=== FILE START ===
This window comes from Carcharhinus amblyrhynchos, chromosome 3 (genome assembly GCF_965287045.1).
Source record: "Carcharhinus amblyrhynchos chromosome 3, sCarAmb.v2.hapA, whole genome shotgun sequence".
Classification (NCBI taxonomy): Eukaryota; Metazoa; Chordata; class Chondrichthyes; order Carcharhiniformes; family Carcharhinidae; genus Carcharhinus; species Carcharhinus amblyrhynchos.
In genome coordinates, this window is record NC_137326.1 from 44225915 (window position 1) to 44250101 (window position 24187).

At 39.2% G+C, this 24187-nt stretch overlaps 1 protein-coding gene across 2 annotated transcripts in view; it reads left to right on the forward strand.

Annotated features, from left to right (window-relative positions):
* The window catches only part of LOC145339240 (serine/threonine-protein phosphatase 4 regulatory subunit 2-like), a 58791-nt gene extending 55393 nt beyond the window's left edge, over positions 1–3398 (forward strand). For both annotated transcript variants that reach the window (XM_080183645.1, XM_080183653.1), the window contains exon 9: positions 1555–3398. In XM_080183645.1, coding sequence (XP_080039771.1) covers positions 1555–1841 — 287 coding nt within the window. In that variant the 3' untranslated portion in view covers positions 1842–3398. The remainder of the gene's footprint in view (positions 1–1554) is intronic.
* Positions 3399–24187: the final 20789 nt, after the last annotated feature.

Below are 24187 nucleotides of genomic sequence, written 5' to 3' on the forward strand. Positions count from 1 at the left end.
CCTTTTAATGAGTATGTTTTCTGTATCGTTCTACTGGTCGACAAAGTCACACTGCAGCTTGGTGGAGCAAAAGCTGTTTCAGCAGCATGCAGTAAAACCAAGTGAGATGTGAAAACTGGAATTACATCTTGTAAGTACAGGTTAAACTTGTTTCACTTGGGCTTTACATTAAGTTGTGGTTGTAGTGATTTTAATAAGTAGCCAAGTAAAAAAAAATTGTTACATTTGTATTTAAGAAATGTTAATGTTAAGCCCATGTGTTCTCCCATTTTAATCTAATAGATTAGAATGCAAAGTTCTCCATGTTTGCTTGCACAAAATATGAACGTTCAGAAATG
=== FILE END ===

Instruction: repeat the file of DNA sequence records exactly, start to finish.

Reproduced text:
This window comes from Carcharhinus amblyrhynchos, chromosome 3 (genome assembly GCF_965287045.1).
Source record: "Carcharhinus amblyrhynchos chromosome 3, sCarAmb.v2.hapA, whole genome shotgun sequence".
Classification (NCBI taxonomy): Eukaryota; Metazoa; Chordata; class Chondrichthyes; order Carcharhiniformes; family Carcharhinidae; genus Carcharhinus; species Carcharhinus amblyrhynchos.
In genome coordinates, this window is record NC_137326.1 from 44225915 (window position 1) to 44250101 (window position 24187).

At 39.2% G+C, this 24187-nt stretch overlaps 1 protein-coding gene across 2 annotated transcripts in view; it reads left to right on the forward strand.

Annotated features, from left to right (window-relative positions):
* The window catches only part of LOC145339240 (serine/threonine-protein phosphatase 4 regulatory subunit 2-like), a 58791-nt gene extending 55393 nt beyond the window's left edge, over positions 1–3398 (forward strand). For both annotated transcript variants that reach the window (XM_080183645.1, XM_080183653.1), the window contains exon 9: positions 1555–3398. In XM_080183645.1, coding sequence (XP_080039771.1) covers positions 1555–1841 — 287 coding nt within the window. In that variant the 3' untranslated portion in view covers positions 1842–3398. The remainder of the gene's footprint in view (positions 1–1554) is intronic.
* Positions 3399–24187: the final 20789 nt, after the last annotated feature.

Below are 24187 nucleotides of genomic sequence, written 5' to 3' on the forward strand. Positions count from 1 at the left end.
CCTTTTAATGAGTATGTTTTCTGTATCGTTCTACTGGTCGACAAAGTCACACTGCAGCTTGGTGGAGCAAAAGCTGTTTCAGCAGCATGCAGTAAAACCAAGTGAGATGTGAAAACTGGAATTACATCTTGTAAGTACAGGTTAAACTTGTTTCACTTGGGCTTTACATTAAGTTGTGGTTGTAGTGATTTTAATAAGTAGCCAAGTAAAAAAAAATTGTTACATTTGTATTTAAGAAATGTTAATGTTAAGCCCATGTGTTCTCCCATTTTAATCTAATAGATTAGAATGCAAAGTTCTCCATGTTTGCTTGCACAAAATATGAACGTTCAGAAATG